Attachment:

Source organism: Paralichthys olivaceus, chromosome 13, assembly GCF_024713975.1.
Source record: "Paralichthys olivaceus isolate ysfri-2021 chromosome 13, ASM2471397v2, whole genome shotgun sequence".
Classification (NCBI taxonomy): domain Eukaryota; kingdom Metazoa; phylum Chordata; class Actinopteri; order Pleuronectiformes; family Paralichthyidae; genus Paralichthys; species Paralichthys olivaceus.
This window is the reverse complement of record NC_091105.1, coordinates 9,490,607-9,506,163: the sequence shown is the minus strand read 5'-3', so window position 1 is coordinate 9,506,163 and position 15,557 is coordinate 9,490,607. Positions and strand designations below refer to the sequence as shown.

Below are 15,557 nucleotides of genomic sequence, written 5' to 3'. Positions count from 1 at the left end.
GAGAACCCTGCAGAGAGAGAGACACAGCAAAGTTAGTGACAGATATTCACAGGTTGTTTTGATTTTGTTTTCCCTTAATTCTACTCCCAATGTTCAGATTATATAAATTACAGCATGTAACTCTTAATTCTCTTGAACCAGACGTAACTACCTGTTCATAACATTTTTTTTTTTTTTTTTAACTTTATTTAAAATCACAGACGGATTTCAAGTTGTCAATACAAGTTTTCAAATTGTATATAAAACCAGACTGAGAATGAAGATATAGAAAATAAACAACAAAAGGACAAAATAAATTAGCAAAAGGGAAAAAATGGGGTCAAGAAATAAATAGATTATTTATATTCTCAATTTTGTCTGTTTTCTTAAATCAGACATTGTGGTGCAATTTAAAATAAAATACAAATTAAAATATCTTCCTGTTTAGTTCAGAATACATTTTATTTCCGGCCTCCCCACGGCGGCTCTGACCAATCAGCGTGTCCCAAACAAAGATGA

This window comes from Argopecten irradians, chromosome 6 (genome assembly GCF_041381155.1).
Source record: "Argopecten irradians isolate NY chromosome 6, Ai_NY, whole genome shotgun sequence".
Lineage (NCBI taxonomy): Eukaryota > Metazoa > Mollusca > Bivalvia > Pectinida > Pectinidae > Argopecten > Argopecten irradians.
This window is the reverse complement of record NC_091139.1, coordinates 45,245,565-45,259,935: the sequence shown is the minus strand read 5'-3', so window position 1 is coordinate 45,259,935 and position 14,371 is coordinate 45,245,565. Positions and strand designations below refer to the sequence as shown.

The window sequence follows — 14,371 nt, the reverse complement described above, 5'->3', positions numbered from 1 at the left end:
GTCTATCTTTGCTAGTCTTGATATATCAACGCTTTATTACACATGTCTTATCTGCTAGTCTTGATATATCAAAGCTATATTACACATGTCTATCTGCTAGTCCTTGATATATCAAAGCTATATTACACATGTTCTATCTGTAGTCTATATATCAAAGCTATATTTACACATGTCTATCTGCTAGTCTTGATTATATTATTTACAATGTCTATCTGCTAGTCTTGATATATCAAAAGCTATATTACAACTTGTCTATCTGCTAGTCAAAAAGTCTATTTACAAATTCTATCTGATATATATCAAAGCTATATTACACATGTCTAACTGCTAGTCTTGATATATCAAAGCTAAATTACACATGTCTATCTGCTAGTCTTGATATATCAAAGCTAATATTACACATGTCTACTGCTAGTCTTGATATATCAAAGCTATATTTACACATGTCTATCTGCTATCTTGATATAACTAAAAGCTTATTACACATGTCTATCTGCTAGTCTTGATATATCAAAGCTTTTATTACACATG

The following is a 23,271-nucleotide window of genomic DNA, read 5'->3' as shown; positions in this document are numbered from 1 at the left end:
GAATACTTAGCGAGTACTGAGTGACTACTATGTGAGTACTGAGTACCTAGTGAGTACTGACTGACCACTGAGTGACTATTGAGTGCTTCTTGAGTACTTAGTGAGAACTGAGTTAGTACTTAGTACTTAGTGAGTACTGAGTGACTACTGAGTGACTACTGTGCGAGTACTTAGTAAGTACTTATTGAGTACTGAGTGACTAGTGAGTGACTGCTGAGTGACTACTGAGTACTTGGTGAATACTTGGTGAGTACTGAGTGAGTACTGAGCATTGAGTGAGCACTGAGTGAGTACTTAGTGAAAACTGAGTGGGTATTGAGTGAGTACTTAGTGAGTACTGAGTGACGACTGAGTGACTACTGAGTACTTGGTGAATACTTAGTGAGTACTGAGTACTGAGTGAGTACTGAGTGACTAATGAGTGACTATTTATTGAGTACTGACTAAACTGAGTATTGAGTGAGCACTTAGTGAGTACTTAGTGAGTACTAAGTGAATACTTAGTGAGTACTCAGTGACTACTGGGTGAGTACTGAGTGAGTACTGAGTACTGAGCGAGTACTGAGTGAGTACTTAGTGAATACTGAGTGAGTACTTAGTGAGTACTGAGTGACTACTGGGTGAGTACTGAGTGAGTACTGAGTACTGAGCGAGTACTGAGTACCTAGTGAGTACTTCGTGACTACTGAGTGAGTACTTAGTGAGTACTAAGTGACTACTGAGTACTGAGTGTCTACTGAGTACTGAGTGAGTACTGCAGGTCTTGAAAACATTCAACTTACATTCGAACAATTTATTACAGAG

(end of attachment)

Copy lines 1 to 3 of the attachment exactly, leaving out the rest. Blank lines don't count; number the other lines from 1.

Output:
Source organism: Paralichthys olivaceus, chromosome 13, assembly GCF_024713975.1.
Source record: "Paralichthys olivaceus isolate ysfri-2021 chromosome 13, ASM2471397v2, whole genome shotgun sequence".
Classification (NCBI taxonomy): domain Eukaryota; kingdom Metazoa; phylum Chordata; class Actinopteri; order Pleuronectiformes; family Paralichthyidae; genus Paralichthys; species Paralichthys olivaceus.